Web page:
Ryan Anderson waiver likely due to Rockets preparing to avoid luxury tax
The Houston Rockets are set to waive forward Ryan Anderson soon, but they’re doing so with money-saving motives in mind.
According to cap guru Albert Nahmad, the Rockets will have exhausted $435,000 of his full $500,000 partial guarantee if he is waived on Monday, but they have four more days to play with before his $2.6 million salary out-earns his guaranteed money.
After waiving Anderson, the Rockets will be $185,000 above the tax, but they also have up to $2 million going to Clint Capela in bonus money, as well as Nene’s $2.6 million, which could make for a trade chip:
Rockets, after waiving Ryan Anderson, will be $185K above tax to 14 players. But they have up to $2.0M bonus money to Clint Capela, as well as Nene’s $2.6M salary as possible trade fodder. They seem to be preparing to avoid tax, even after rebuilding to 15 (Chris Clemons, etc.).
— Albert Nahmad (@AlbertNahmad) November 18, 2019
Another aspiring capologist, David Weiner of ClutchFans.net, also came to the same conclusion:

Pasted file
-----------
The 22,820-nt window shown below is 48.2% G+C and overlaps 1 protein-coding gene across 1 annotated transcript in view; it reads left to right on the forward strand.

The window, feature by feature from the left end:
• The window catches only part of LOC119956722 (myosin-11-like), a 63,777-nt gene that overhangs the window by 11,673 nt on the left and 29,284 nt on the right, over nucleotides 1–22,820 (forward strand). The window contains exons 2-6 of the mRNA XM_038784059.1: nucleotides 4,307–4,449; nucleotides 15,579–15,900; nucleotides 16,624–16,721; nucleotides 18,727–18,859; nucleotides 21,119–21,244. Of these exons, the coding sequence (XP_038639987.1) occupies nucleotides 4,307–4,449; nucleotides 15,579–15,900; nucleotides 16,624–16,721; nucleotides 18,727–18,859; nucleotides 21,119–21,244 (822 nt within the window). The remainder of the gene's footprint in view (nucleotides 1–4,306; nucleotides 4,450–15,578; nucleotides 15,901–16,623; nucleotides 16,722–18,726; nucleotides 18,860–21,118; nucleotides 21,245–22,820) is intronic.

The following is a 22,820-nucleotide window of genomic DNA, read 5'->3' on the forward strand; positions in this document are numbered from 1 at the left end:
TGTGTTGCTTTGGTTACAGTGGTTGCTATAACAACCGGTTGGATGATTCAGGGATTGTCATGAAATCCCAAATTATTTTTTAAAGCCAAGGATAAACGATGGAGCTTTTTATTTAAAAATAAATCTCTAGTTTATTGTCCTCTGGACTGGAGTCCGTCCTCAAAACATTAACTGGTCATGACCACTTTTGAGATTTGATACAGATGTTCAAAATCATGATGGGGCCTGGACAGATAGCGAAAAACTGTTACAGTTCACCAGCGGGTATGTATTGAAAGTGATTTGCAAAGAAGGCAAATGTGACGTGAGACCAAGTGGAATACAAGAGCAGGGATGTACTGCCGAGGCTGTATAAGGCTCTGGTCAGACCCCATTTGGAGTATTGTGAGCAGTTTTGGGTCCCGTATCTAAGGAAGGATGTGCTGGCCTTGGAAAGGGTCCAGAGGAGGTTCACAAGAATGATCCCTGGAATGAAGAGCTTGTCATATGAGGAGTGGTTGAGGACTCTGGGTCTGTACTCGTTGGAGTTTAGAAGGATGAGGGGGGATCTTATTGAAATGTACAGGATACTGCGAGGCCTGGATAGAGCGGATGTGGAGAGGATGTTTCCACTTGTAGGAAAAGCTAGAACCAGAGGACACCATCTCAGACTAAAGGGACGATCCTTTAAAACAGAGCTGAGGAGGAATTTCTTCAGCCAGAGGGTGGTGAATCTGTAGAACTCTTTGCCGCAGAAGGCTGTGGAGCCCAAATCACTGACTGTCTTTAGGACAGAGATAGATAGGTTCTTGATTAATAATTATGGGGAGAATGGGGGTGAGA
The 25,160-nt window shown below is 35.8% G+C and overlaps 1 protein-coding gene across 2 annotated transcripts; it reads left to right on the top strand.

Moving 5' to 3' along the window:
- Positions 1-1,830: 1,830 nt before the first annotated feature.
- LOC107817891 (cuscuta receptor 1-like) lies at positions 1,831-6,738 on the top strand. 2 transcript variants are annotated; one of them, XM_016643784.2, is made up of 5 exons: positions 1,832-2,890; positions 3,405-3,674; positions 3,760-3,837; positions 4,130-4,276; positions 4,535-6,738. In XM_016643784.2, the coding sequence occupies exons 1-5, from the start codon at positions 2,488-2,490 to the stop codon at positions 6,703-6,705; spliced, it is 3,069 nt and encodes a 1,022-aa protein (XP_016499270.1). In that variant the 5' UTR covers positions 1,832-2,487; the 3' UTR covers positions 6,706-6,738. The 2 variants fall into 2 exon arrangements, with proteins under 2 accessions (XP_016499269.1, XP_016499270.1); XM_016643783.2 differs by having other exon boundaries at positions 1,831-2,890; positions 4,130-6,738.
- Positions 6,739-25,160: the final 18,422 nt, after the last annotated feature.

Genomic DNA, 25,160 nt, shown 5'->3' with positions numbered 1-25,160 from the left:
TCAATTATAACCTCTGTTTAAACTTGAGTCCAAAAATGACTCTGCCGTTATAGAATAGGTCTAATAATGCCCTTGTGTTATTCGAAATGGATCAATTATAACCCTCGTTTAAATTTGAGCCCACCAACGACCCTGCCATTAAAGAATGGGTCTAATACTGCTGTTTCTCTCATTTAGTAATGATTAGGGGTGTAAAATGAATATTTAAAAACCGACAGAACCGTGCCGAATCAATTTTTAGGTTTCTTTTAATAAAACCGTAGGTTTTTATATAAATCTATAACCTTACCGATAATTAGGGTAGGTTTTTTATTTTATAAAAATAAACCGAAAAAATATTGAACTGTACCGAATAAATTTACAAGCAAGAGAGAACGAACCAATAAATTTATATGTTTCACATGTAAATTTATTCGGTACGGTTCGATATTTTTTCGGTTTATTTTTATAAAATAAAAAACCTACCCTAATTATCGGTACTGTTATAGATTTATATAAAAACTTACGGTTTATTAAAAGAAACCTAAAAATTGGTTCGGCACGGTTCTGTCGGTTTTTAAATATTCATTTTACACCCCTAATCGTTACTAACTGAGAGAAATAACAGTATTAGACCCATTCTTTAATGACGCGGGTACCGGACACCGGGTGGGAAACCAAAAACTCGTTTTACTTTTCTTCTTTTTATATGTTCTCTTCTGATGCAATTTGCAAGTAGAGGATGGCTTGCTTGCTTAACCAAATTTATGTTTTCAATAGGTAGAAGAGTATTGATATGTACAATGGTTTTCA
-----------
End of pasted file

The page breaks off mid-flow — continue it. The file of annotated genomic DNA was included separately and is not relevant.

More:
This would support my theory that this was primarily motivated by financial reasons.
Anderson’s $500k partially guaranteed cap/tax hit would have started growing larger next week, once his prorated salary increased beyond $500k. https://t.co/sqJvZeayaj
— David Weiner (@BimaThug) November 18, 2019
The Rockets were believed to be creating the open roster spot for spark plug Chris Clemons, who is still on a two-way contract and will likely try to negotiate a full-fledged NBA deal at the end of his 45 days of service with the team. But the Rockets have never been fond of paying the tax, even if they’ve doled out a supermax deal to James Harden and hauled in another supermax player in Russell Westbrook. So, it’s no surprise they will start to scrap for some penny-pinching early this season.
General manager Daryl Morey received a contract extension last season, with some believing it came as a reward for the series of moves he pulled off to get the Rockets under the tax.
Owner Tilman Fertitta has been known to closely monitor his team’s spending, and this is by no means an exception. Anderson was one of many gambles that simply didn’t pan out for the Rockets, and cutting him is excusable, but expect this to be one among many moves in Clutch City to get the Rockets under the tax line once again.
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